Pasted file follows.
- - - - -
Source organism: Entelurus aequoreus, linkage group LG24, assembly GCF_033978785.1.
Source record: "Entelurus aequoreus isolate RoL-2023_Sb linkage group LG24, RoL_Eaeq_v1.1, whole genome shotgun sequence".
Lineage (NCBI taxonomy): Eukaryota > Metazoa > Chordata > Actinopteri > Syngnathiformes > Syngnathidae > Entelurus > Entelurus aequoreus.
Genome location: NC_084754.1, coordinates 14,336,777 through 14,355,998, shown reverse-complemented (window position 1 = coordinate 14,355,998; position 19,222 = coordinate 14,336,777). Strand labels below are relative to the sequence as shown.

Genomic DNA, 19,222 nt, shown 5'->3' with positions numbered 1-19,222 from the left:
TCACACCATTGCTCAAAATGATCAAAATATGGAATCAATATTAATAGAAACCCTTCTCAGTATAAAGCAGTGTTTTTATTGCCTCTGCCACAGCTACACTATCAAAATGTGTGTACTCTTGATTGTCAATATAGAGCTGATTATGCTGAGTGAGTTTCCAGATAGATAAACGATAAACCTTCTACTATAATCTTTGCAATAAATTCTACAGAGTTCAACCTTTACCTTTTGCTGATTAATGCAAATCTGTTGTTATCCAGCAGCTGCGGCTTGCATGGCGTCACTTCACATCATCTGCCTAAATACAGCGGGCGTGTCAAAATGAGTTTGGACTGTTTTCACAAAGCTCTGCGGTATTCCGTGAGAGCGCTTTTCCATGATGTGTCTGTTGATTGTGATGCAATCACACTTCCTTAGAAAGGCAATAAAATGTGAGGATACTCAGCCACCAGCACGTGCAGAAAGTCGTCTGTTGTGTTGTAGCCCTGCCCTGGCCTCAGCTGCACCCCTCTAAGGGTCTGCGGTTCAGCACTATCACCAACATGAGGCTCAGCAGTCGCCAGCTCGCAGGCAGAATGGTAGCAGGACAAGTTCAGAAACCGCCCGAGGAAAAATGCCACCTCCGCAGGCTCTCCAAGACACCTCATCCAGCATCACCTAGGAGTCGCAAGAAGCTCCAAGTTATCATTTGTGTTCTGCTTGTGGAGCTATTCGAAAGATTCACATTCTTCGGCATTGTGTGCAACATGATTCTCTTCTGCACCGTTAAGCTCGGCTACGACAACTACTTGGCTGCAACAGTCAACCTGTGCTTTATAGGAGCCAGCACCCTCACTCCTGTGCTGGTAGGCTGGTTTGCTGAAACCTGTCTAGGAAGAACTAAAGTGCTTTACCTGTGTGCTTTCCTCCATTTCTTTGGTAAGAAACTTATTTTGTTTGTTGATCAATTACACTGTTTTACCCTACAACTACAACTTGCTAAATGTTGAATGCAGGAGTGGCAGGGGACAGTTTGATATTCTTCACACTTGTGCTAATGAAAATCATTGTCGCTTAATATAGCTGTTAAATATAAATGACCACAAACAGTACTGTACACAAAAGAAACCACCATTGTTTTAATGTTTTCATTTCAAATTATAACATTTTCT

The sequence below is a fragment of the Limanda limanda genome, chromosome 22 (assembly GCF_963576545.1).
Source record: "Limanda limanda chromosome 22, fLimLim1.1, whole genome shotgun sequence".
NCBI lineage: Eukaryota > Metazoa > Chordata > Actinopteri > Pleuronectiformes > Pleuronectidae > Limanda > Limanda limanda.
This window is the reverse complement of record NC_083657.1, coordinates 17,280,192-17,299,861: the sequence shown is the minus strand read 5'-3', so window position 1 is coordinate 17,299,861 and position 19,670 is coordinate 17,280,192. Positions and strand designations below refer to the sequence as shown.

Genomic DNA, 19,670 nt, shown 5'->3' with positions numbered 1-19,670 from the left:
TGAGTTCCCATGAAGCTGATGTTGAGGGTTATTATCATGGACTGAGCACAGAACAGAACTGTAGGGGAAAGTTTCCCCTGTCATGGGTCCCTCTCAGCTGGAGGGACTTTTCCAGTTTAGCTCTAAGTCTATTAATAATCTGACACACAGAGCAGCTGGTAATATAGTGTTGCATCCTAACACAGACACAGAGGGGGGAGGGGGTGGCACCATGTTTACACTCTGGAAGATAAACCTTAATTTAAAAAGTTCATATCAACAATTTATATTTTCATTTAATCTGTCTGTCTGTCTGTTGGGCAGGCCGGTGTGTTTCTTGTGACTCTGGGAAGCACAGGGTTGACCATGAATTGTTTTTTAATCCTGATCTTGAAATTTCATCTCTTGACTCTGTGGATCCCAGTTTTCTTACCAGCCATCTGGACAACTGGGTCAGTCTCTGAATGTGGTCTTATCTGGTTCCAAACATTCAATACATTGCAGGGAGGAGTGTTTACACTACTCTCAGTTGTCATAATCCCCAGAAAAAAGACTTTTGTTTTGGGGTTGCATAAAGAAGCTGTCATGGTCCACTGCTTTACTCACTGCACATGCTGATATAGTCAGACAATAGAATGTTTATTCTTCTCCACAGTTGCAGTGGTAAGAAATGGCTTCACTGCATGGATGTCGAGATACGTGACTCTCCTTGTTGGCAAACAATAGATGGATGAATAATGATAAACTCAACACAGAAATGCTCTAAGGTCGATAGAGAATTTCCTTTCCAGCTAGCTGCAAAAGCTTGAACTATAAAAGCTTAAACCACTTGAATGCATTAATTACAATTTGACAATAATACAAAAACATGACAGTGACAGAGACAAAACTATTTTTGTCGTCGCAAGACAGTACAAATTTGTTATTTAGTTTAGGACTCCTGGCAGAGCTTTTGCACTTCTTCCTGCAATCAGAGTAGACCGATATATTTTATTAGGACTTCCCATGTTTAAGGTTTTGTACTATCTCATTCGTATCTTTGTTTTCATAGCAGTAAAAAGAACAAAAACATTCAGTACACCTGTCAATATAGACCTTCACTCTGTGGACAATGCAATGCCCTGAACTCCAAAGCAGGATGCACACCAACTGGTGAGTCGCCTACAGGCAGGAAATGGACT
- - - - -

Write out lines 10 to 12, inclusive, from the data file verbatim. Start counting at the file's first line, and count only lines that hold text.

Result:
This window is the reverse complement of record NC_083657.1, coordinates 17,280,192-17,299,861: the sequence shown is the minus strand read 5'-3', so window position 1 is coordinate 17,299,861 and position 19,670 is coordinate 17,280,192. Positions and strand designations below refer to the sequence as shown.

Genomic DNA, 19,670 nt, shown 5'->3' with positions numbered 1-19,670 from the left:
TGAGTTCCCATGAAGCTGATGTTGAGGGTTATTATCATGGACTGAGCACAGAACAGAACTGTAGGGGAAAGTTTCCCCTGTCATGGGTCCCTCTCAGCTGGAGGGACTTTTCCAGTTTAGCTCTAAGTCTATTAATAATCTGACACACAGAGCAGCTGGTAATATAGTGTTGCATCCTAACACAGACACAGAGGGGGGAGGGGGTGGCACCATGTTTACACTCTGGAAGATAAACCTTAATTTAAAAAGTTCATATCAACAATTTATATTTTCATTTAATCTGTCTGTCTGTCTGTTGGGCAGGCCGGTGTGTTTCTTGTGACTCTGGGAAGCACAGGGTTGACCATGAATTGTTTTTTAATCCTGATCTTGAAATTTCATCTCTTGACTCTGTGGATCCCAGTTTTCTTACCAGCCATCTGGACAACTGGGTCAGTCTCTGAATGTGGTCTTATCTGGTTCCAAACATTCAATACATTGCAGGGAGGAGTGTTTACACTACTCTCAGTTGTCATAATCCCCAGAAAAAAGACTTTTGTTTTGGGGTTGCATAAAGAAGCTGTCATGGTCCACTGCTTTACTCACTGCACATGCTGATATAGTCAGACAATAGAATGTTTATTCTTCTCCACAGTTGCAGTGGTAAGAAATGGCTTCACTGCATGGATGTCGAGATACGTGACTCTCCTTGTTGGCAAACAATAGATGGATGAATAATGATAAACTCAACACAGAAATGCTCTAAGGTCGATAGAGAATTTCCTTTCCAGCTAGCTGCAAAAGCTTGAACTATAAAAGCTTAAACCACTTGAATGCATTAATTACAATTTGACAATAATACAAAAACATGACAGTGACAGAGACAAAACTATTTTTGTCGTCGCAAGACAGTACAAATTTGTTATTTAGTTTAGGACTCCTGGCAGAGCTTTTGCACTTCTTCCTGCAATCAGAGTAGACCGATATATTTTATTAGGACTTCCCATGTTTAAGGTTTTGTACTATCTCATTCGTATCTTTGTTTTCATAGCAGTAAAAAGAACAAAAACATTCAGTACACCTGTCAATATAGACCTTCACTCTGTGGACAATGCAATGCCCTGAACTCCAAAGCAGGATGCACACCAACTGGTGAGTCGCCTACAGGCAGGAAATGGACT